Monday, 22 August 2011

The welfare state requires immigration controls

Immigration controls by rich countries are mean. They close out the poor and vulnerable who only want the chance to make a better life. They are characterised by arbitrary rules whose effects can be inhumane - breaking up families, locking up children, deporting good people to uncertain futures in godforsaken countries, etc. So the left is quite comfortable blaming conservatives for the whole idea. But in reality, liberals need immigration controls for their cherished welfare state to function. They're just happy to let the conservatives take the rap.



Conservatives distrust new things and new people (OK, the nicer ones are merely skeptical). They want to keep our culture/way of life the way it is (or, more accurately, the way they think it was in their parents' time). So it is not surprising that they are often vociferous in their opposition to immigration. Those strangers won't fit in. Our country could change in terrible ways if those Irish Catholics, Pakistani Muslims, etc come in.


Social democrats find this cultural conservatism hard to understand and morally repugnant. Conservative pronouncements of cultural superiority and distaste/disgust for peoples from other cultures are invidious and an offence to the core liberal principle of universal respect for human dignity. But the left is necessarily just as committed to immigration control as conservatives, because of its commitment to the realistic utopia of a decent society with a safety net for all citizens. One cannot build such a welfare state in which everyone in our society has the right to health care, education, unemployment protection, disability support, pensions, etc without building a wall to keep some people out.

First, the welfare state has the financial structure of a giant insurance system. The economics only works for the pool of people it was designed for i.e. us. We have to keep out people with low human capital who won't be economically productive enough to afford the premiums our standards require.

Second, the legitimacy of a welfare system depends on the perception of fairness and reciprocity. I pay taxes to protect people like me from suffering misfortune. I have to believe that the people asking for help would have contributed like I do except for their bad luck. The legitimacy of these taxes are undermined if the taxes are all taken from people like me, but the benefits go to people who seem to have chosen to become recipients. Legitimacy therefore requires that welfare systems be designed as closed systems so people can't choose between them on the basis of which gives them the most free stuff.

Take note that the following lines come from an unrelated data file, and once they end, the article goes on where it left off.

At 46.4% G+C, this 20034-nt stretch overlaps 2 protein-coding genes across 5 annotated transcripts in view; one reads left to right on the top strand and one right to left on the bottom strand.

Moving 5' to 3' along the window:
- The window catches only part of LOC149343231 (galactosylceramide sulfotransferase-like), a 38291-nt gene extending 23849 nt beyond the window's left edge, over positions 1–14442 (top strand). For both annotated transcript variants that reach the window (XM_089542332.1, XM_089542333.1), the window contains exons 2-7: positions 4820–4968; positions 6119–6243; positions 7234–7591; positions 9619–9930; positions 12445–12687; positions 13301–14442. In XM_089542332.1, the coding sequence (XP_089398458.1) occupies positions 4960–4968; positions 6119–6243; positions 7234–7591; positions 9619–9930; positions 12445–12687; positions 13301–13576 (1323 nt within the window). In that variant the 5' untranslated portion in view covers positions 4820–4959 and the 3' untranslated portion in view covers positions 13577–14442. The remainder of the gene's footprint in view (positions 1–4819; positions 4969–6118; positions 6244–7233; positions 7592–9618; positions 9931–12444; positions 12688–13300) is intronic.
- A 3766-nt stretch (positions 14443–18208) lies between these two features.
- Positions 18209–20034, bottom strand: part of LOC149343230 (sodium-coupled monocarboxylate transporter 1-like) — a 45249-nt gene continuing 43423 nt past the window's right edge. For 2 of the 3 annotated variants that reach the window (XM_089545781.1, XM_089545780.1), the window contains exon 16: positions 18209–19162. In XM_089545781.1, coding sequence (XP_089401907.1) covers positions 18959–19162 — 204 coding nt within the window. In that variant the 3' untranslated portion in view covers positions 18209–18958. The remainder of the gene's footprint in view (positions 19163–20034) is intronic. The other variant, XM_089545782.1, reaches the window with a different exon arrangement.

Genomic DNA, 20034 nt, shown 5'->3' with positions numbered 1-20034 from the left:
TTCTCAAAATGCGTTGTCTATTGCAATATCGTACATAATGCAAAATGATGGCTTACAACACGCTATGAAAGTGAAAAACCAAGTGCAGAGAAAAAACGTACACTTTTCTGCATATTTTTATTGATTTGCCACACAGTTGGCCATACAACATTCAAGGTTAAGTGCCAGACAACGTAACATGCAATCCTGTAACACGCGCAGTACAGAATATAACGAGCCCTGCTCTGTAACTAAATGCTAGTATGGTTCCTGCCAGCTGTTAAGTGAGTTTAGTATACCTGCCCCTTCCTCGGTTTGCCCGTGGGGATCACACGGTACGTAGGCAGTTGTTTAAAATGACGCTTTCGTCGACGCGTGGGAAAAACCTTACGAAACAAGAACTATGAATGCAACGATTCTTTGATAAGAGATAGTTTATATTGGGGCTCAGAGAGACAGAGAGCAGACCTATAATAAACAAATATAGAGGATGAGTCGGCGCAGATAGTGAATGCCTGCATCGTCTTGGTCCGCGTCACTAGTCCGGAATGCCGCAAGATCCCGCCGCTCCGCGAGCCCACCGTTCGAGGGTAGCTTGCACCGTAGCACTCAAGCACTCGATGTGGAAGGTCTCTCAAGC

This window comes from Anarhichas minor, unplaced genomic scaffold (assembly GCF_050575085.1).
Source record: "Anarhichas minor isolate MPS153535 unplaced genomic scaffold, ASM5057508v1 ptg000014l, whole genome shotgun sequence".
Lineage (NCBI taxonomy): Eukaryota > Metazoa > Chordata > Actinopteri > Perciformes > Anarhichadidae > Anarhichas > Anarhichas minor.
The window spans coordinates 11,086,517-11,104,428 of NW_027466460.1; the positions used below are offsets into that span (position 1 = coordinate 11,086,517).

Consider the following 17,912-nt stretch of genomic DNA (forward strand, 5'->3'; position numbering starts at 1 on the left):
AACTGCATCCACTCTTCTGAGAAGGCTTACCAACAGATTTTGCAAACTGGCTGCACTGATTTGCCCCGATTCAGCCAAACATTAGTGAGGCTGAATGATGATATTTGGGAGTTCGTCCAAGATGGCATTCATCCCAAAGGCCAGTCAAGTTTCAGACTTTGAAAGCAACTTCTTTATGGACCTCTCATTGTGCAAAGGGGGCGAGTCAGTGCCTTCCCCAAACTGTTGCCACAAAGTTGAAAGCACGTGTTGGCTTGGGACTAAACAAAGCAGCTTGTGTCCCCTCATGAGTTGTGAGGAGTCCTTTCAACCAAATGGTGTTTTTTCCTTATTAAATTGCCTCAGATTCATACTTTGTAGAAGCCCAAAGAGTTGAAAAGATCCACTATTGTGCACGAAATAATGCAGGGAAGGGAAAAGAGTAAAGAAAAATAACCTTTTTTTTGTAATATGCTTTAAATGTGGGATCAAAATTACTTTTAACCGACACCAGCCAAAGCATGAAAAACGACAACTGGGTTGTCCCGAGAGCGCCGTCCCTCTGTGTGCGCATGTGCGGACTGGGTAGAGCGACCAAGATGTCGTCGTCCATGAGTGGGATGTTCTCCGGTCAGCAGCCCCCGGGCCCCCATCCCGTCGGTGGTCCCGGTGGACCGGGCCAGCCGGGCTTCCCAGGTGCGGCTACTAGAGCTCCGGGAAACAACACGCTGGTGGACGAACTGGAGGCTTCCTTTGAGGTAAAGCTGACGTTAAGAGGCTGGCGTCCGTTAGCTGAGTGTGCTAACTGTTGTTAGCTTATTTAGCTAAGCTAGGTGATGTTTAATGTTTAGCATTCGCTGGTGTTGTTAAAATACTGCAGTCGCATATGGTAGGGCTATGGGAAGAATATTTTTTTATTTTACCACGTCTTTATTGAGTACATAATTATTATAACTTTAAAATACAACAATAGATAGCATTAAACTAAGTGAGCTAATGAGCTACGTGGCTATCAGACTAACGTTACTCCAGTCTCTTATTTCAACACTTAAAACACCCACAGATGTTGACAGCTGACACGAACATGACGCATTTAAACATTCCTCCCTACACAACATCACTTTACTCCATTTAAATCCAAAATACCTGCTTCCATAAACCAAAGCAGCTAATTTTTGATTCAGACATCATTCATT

Third, the standards we consider the minimum of human decency cannot be extended to everyone because we can't afford that. But unless we build a wall, we will basically be committing to such a universal welfare system to which anyone may apply. We therefore face a choice. We can make a status distinction within our borders between 'real citizens' with welfare rights and non-citizens with no rights, which means that there will be possibly millions of people living and working alongside us whose children can't afford to go to school, or hospital, etc. Like Dubai. That is unpalatable - the proper name for it is apartheid. The alternative is guaranteeing high universal standards within our society but keeping everyone else out, which is what all liberal states have more or less chosen.

Finally there is naked self-interest. When we think about the welfare state, we normally think of it in terms of helping the poorest and most vulnerable members of our society through direct welfare benefits (redistribution), and the benefits to all from government organised goods like public education, transport, and public health systems (public goods). But in fact middle-class people in formal employment receive an enormous indirect benefit through wage control. The biggest benefit welfare states provide to their citizens comes in their regular pay-packets as the premium for not having to compete with poor foreigners who would willingly do your job for less. As Gary Becker pointed out in The Economics of Discrimination, segregated labour markets - whether by citizenship (or gender or race as in the past) are good for the favoured workers, but bad for those kept out, for employers, and for consumers. (Immigration controls are estimated to cost the world economy as a whole tens of trillions of dollars - as much as 50-150% of global GDP - in lost productivity.) This underlying selfish concern to protect our privileged status is rationalised and moralised in the rhetoric of foreigners stealing our jobs (the same rhetoric previously applied to women and racial minorities). 

It is not surprising that the political success of the social democratic project - as seen in the growth of welfare states in scale and ambition through the 20th century - was accompanied by the growth of immigration controls. The viability, legitimacy, and decency of any welfare state depends upon controlling membership to the society it is created to serve. That's what a real social contract looks like. Social democrats are always criticising the racist motivations for and practical inhumanity of the immigration controls demanded by conservatives, but their objections are superficial. Conservative orthodoxy allows the left to get away with the hypocrisy of depending on immigration controls while pretending that they are against them.



Also published on Open Democracy